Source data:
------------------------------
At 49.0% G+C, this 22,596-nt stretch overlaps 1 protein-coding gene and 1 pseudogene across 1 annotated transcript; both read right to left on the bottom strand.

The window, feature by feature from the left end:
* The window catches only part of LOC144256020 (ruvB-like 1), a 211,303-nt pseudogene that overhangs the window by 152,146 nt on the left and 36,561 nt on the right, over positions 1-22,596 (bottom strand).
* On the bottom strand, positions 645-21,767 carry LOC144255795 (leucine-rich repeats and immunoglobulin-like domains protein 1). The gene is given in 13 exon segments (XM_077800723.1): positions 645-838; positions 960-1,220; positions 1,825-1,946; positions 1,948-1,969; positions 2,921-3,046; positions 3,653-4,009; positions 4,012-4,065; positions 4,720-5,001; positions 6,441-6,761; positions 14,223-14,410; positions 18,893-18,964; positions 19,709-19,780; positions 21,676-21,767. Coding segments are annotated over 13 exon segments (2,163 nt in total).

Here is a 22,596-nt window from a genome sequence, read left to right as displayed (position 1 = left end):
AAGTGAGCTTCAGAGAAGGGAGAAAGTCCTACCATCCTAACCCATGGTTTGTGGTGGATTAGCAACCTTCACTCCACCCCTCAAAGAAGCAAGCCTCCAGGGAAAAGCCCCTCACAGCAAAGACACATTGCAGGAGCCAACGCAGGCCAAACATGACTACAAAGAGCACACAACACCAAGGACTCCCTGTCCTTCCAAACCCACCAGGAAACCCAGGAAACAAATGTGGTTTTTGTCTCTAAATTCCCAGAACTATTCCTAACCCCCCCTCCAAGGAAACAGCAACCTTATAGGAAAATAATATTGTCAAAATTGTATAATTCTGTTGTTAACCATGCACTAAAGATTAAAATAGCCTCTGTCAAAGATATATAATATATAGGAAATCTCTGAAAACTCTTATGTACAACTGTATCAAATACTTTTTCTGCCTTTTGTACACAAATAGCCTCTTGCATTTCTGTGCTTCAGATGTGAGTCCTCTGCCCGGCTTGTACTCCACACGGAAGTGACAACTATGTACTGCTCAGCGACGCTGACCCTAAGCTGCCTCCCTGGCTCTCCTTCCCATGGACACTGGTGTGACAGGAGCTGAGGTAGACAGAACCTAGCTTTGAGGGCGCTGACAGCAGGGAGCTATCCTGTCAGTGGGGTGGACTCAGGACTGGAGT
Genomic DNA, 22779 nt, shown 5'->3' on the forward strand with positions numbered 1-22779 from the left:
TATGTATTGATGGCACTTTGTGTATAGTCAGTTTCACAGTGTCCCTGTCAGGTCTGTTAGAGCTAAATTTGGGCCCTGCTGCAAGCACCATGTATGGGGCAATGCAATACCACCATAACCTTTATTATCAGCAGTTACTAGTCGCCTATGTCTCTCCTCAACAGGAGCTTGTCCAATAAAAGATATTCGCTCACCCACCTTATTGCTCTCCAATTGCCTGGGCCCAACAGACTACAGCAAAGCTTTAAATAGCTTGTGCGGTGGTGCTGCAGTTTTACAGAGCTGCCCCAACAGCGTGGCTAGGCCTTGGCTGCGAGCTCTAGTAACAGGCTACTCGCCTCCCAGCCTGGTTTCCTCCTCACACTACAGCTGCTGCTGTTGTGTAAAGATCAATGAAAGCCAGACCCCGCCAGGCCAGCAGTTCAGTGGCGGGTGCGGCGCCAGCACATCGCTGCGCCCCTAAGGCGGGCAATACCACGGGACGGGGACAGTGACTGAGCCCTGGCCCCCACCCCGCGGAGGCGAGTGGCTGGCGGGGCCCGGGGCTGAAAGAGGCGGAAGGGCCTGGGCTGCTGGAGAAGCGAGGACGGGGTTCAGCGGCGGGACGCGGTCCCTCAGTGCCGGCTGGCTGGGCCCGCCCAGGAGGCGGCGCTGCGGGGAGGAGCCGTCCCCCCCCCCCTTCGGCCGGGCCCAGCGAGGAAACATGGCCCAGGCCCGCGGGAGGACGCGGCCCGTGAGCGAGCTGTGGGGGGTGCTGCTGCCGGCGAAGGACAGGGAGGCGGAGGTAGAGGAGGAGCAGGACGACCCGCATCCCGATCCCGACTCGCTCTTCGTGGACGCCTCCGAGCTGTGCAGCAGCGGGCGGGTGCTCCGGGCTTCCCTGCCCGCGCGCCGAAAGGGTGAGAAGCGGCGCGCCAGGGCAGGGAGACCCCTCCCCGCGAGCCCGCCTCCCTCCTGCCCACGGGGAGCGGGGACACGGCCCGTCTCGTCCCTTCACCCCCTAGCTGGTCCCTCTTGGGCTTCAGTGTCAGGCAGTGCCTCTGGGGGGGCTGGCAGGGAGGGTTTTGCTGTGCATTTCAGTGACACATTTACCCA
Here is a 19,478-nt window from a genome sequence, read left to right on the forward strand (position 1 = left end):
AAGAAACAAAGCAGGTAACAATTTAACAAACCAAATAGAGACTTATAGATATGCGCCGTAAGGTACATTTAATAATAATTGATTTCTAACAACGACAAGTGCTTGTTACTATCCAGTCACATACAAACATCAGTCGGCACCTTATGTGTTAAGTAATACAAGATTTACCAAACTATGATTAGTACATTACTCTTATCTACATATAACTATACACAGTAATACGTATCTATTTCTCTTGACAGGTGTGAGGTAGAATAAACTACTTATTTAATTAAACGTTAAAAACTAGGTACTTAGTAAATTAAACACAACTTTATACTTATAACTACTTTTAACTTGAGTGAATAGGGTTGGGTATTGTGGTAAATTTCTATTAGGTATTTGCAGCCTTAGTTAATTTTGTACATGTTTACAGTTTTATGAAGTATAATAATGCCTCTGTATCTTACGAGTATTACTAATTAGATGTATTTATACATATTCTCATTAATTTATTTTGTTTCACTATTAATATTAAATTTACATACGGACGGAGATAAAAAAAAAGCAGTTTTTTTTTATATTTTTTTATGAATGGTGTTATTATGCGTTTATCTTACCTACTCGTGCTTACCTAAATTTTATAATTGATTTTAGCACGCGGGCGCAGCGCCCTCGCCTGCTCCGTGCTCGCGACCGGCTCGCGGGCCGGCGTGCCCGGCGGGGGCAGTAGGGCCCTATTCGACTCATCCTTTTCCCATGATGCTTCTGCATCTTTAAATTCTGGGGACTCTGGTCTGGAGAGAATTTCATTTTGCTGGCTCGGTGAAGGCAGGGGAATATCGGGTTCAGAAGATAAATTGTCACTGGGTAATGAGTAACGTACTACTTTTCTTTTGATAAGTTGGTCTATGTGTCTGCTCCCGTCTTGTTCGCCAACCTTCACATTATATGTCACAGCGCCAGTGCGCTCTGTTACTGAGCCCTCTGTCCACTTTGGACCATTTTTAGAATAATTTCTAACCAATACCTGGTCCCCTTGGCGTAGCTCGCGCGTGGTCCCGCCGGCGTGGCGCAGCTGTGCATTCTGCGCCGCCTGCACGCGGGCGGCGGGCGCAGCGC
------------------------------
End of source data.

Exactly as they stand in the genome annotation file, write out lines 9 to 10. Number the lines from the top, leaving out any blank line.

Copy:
Here is a 19,478-nt window from a genome sequence, read left to right on the forward strand (position 1 = left end):
AAGAAACAAAGCAGGTAACAATTTAACAAACCAAATAGAGACTTATAGATATGCGCCGTAAGGTACATTTAATAATAATTGATTTCTAACAACGACAAGTGCTTGTTACTATCCAGTCACATACAAACATCAGTCGGCACCTTATGTGTTAAGTAATACAAGATTTACCAAACTATGATTAGTACATTACTCTTATCTACATATAACTATACACAGTAATACGTATCTATTTCTCTTGACAGGTGTGAGGTAGAATAAACTACTTATTTAATTAAACGTTAAAAACTAGGTACTTAGTAAATTAAACACAACTTTATACTTATAACTACTTTTAACTTGAGTGAATAGGGTTGGGTATTGTGGTAAATTTCTATTAGGTATTTGCAGCCTTAGTTAATTTTGTACATGTTTACAGTTTTATGAAGTATAATAATGCCTCTGTATCTTACGAGTATTACTAATTAGATGTATTTATACATATTCTCATTAATTTATTTTGTTTCACTATTAATATTAAATTTACATACGGACGGAGATAAAAAAAAAGCAGTTTTTTTTTATATTTTTTTATGAATGGTGTTATTATGCGTTTATCTTACCTACTCGTGCTTACCTAAATTTTATAATTGATTTTAGCACGCGGGCGCAGCGCCCTCGCCTGCTCCGTGCTCGCGACCGGCTCGCGGGCCGGCGTGCCCGGCGGGGGCAGTAGGGCCCTATTCGACTCATCCTTTTCCCATGATGCTTCTGCATCTTTAAATTCTGGGGACTCTGGTCTGGAGAGAATTTCATTTTGCTGGCTCGGTGAAGGCAGGGGAATATCGGGTTCAGAAGATAAATTGTCACTGGGTAATGAGTAACGTACTACTTTTCTTTTGATAAGTTGGTCTATGTGTCTGCTCCCGTCTTGTTCGCCAACCTTCACATTATATGTCACAGCGCCAGTGCGCTCTGTTACTGAGCCCTCTGTCCACTTTGGACCATTTTTAGAATAATTTCTAACCAATACCTGGTCCCCTTGGCGTAGCTCGCGCGTGGTCCCGCCGGCGTGGCGCAGCTGTGCATTCTGCGCCGCCTGCACGCGGGCGGCGGGCGCAGCGC